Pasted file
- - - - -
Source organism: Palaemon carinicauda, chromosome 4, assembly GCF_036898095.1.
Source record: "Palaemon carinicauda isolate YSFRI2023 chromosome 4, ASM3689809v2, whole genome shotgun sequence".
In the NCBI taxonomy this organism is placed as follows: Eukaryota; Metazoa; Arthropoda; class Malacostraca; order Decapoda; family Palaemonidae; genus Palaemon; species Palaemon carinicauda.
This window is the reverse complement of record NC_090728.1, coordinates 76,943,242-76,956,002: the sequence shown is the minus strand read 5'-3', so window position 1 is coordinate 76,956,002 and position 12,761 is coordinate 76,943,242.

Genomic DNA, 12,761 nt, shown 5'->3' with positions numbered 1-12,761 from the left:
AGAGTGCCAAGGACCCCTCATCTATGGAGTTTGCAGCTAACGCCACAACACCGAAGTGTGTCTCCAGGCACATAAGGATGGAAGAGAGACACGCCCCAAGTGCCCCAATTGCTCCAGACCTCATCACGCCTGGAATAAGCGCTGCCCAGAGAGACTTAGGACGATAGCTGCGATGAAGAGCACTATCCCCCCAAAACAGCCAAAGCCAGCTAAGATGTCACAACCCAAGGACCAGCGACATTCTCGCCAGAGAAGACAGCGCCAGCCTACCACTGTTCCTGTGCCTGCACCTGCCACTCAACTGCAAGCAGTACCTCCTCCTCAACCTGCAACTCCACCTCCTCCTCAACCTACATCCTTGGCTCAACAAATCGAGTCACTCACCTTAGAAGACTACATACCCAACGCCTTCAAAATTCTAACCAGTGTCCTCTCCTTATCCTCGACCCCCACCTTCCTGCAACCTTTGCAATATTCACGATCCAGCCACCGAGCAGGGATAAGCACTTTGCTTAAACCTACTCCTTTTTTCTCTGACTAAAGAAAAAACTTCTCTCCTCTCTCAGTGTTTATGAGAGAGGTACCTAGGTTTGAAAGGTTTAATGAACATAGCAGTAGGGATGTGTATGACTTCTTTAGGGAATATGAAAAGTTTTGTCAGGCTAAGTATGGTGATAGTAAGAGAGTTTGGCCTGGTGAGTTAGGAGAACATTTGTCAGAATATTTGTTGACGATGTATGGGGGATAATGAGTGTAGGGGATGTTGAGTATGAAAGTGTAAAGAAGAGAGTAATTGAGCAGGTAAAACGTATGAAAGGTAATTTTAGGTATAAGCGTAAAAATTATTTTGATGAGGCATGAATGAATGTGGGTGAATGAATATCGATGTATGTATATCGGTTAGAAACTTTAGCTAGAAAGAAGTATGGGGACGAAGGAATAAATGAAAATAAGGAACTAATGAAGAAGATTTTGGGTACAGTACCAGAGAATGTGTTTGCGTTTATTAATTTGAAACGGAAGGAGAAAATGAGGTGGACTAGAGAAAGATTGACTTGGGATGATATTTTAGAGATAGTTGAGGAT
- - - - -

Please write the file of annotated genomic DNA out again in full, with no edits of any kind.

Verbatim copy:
Source organism: Palaemon carinicauda, chromosome 4, assembly GCF_036898095.1.
Source record: "Palaemon carinicauda isolate YSFRI2023 chromosome 4, ASM3689809v2, whole genome shotgun sequence".
In the NCBI taxonomy this organism is placed as follows: Eukaryota; Metazoa; Arthropoda; class Malacostraca; order Decapoda; family Palaemonidae; genus Palaemon; species Palaemon carinicauda.
This window is the reverse complement of record NC_090728.1, coordinates 76,943,242-76,956,002: the sequence shown is the minus strand read 5'-3', so window position 1 is coordinate 76,956,002 and position 12,761 is coordinate 76,943,242.

Genomic DNA, 12,761 nt, shown 5'->3' with positions numbered 1-12,761 from the left:
AGAGTGCCAAGGACCCCTCATCTATGGAGTTTGCAGCTAACGCCACAACACCGAAGTGTGTCTCCAGGCACATAAGGATGGAAGAGAGACACGCCCCAAGTGCCCCAATTGCTCCAGACCTCATCACGCCTGGAATAAGCGCTGCCCAGAGAGACTTAGGACGATAGCTGCGATGAAGAGCACTATCCCCCCAAAACAGCCAAAGCCAGCTAAGATGTCACAACCCAAGGACCAGCGACATTCTCGCCAGAGAAGACAGCGCCAGCCTACCACTGTTCCTGTGCCTGCACCTGCCACTCAACTGCAAGCAGTACCTCCTCCTCAACCTGCAACTCCACCTCCTCCTCAACCTACATCCTTGGCTCAACAAATCGAGTCACTCACCTTAGAAGACTACATACCCAACGCCTTCAAAATTCTAACCAGTGTCCTCTCCTTATCCTCGACCCCCACCTTCCTGCAACCTTTGCAATATTCACGATCCAGCCACCGAGCAGGGATAAGCACTTTGCTTAAACCTACTCCTTTTTTCTCTGACTAAAGAAAAAACTTCTCTCCTCTCTCAGTGTTTATGAGAGAGGTACCTAGGTTTGAAAGGTTTAATGAACATAGCAGTAGGGATGTGTATGACTTCTTTAGGGAATATGAAAAGTTTTGTCAGGCTAAGTATGGTGATAGTAAGAGAGTTTGGCCTGGTGAGTTAGGAGAACATTTGTCAGAATATTTGTTGACGATGTATGGGGGATAATGAGTGTAGGGGATGTTGAGTATGAAAGTGTAAAGAAGAGAGTAATTGAGCAGGTAAAACGTATGAAAGGTAATTTTAGGTATAAGCGTAAAAATTATTTTGATGAGGCATGAATGAATGTGGGTGAATGAATATCGATGTATGTATATCGGTTAGAAACTTTAGCTAGAAAGAAGTATGGGGACGAAGGAATAAATGAAAATAAGGAACTAATGAAGAAGATTTTGGGTACAGTACCAGAGAATGTGTTTGCGTTTATTAATTTGAAACGGAAGGAGAAAATGAGGTGGACTAGAGAAAGATTGACTTGGGATGATATTTTAGAGATAGTTGAGGAT